Stainless steel has an exceptional durability that lends itself better suited to rotary engraving more than most materials, and its ability to not react with most chemicals also allows it to be practical for laser etching. Among these desirable qualities, it is also resistant to corrosion and will not contaminate other materials, making it an incredibly versatile material with a wide range of commercial and industrial applications; containers, control panels, switch and legend plates, signs, elevator panels etc.

Stainless steel is designated via numbering system that groups various grades of stainless steel within a particular series.

Series 200, 300, and 400 lend themselves to be easily engraved, whereas others are better suited for being laser cut or etched. Stainless steels are also classified with machinability ratings that are often compared to other materials, where one metal is an established standard to which all other metals are measured.


Stainless steel can be engraved or etched with the following technologies:

Mild steel (steel containing a small percentage of carbon, strong and tough but not readily tempered), also known as plain-carbon steel, is now the most common form of steel because its price is relatively low while it provides material properties that are acceptable for many applications.

Low-carbon steel contains approximately 0.05-0.25% carbon making it malleable and ductile. Mild steel has a relatively low tensile strength, but it is cheap and easy to form, which makes it ideal for Diamond Drag and Rotary (deep) Engraving.


Mild Steel can be engraved or etched with the following technologies:

Lasering aluminum is simple and easy; leaving a permanent mark on the surface without the use of harsh dyes or other chemicals that could damage or compromise the integrity of the material. Due to its properties it has become increasingly popular in commercial and industrial applications for labeling and coding a wide variety of products; pictures, logos, lettering, numbering etc.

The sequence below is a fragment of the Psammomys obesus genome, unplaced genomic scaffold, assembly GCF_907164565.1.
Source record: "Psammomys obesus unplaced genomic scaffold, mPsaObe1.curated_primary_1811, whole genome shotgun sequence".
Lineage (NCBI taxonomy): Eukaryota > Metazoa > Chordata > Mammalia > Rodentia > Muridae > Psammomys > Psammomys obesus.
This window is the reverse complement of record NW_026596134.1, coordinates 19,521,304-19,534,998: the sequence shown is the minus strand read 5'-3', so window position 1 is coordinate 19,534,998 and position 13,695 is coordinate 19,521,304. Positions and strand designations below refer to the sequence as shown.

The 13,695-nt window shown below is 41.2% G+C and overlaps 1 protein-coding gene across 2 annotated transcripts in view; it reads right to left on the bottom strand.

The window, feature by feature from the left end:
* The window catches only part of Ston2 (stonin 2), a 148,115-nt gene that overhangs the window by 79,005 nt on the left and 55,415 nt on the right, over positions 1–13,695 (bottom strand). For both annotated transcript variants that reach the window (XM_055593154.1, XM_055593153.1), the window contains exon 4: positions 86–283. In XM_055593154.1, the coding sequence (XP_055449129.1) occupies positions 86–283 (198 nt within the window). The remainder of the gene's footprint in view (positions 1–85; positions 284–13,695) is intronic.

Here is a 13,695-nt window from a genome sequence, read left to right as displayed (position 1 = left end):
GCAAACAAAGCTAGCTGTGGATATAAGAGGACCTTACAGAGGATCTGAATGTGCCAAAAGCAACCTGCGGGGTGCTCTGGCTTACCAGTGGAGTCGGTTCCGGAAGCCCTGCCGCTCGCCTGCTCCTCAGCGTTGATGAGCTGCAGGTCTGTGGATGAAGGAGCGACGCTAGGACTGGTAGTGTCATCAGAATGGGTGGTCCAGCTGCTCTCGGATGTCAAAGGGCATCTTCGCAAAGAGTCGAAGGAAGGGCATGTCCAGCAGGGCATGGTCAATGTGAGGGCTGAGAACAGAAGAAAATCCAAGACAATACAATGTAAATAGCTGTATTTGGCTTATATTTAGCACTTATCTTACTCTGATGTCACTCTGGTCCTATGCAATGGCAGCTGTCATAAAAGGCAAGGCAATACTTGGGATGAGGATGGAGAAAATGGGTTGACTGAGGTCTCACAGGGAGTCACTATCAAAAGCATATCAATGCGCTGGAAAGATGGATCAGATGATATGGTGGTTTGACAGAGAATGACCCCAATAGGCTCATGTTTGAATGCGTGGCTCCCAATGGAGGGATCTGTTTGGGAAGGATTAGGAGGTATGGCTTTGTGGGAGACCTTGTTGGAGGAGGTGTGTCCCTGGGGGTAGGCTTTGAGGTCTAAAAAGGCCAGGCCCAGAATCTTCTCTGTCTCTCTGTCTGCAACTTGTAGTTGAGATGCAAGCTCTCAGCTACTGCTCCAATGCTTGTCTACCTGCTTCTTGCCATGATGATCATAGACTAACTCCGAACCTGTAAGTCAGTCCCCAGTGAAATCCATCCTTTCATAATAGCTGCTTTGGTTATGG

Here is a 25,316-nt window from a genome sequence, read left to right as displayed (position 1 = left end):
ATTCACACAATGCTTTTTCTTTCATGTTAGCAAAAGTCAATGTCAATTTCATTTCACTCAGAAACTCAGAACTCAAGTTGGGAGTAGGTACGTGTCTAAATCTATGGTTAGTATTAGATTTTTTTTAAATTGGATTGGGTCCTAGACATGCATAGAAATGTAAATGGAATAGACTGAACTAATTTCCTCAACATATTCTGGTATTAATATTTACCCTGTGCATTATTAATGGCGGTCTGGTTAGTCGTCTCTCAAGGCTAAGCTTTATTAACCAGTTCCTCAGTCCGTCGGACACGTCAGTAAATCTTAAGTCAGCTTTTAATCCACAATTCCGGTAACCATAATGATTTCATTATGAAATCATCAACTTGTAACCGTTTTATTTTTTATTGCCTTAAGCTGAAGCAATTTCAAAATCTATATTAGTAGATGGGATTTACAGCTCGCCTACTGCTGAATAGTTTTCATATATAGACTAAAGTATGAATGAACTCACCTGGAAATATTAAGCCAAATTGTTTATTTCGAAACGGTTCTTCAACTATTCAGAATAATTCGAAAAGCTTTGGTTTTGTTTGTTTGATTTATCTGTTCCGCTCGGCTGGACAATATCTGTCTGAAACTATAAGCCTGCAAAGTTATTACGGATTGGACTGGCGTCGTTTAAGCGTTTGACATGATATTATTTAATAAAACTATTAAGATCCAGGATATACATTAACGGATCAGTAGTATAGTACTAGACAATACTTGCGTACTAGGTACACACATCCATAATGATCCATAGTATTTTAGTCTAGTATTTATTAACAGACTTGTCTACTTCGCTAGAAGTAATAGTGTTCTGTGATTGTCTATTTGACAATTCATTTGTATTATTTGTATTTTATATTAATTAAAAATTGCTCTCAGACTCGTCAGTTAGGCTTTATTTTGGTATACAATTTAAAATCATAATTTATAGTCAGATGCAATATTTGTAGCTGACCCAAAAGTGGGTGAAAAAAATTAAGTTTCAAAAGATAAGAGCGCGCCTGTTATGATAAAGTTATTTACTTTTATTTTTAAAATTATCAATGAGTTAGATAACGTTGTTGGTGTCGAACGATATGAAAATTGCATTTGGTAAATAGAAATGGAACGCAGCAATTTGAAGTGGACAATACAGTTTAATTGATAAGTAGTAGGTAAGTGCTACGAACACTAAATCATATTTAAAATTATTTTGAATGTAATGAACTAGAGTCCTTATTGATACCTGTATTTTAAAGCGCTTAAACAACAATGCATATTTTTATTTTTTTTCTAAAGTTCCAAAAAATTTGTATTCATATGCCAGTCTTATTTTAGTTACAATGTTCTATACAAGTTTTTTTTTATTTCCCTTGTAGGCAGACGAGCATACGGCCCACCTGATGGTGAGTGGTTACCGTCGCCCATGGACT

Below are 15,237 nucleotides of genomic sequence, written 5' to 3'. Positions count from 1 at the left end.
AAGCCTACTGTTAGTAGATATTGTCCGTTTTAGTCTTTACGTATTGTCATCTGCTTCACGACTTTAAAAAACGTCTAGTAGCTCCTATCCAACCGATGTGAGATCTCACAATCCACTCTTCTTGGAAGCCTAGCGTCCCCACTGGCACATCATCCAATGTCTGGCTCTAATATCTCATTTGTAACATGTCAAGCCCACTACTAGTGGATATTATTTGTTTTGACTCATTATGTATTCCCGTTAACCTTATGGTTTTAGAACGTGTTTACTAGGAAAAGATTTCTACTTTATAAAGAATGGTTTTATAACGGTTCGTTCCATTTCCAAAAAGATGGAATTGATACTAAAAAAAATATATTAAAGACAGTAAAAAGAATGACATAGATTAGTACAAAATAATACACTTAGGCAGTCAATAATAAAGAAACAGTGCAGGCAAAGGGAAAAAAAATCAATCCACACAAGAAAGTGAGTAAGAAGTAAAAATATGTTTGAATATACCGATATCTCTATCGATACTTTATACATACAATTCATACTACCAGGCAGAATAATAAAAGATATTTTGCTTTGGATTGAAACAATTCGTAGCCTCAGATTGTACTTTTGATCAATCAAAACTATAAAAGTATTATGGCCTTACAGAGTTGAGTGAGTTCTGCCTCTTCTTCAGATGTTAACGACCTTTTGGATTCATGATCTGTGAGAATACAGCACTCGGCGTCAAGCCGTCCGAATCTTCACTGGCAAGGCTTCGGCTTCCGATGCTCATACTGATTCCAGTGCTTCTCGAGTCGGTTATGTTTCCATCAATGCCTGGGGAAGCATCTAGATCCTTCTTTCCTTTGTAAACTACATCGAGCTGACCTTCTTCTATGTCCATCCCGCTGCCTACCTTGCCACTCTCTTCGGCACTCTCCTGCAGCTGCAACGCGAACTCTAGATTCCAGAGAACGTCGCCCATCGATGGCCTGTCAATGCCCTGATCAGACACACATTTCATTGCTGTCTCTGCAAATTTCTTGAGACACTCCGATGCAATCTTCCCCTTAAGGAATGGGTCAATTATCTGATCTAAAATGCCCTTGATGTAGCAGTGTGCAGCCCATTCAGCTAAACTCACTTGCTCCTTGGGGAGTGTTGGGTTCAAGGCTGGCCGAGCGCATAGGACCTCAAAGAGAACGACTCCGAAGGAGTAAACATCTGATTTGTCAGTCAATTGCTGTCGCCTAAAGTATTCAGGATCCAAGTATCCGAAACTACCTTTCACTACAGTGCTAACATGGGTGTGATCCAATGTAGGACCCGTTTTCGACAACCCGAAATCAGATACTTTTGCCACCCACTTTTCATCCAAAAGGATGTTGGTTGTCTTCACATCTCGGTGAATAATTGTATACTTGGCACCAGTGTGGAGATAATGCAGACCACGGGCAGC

Alumamark is a special type of Aluminum frequently used here at Lasercraft and our clients for its ease of use, durability, and quality of finish. When laser-etched the resulting finish is crisp, sharp, and dark, which is permanently marked in the material itself thus guaranteeing long-lasting marking that won’t chip, fade, or scratch off; problems often associated with alternative etching using pastes and chemical burning.


Aluminum can be engraved  with the following technologies:

Aluminum alloys are anodized to increase corrosion resistance and to allow dyeing (coloring), improved lubrication, or improved adhesion. However, anodizing does not increase the strength of the Aluminum object.

Some Aluminum aircraft parts, architectural materials, and consumer products are anodized. Anodized Aluminum can be found on mp3 players, smartphones, multi-tools, flashlights, cookware, cameras, sporting goods, window frames, roofs, in electrolytic capacitors, and on many other products both for corrosion resistance and the ability to retain dye. Although anodizing only has moderate wear resistance, the deeper pores can better retain a lubricating film than a smooth surface would.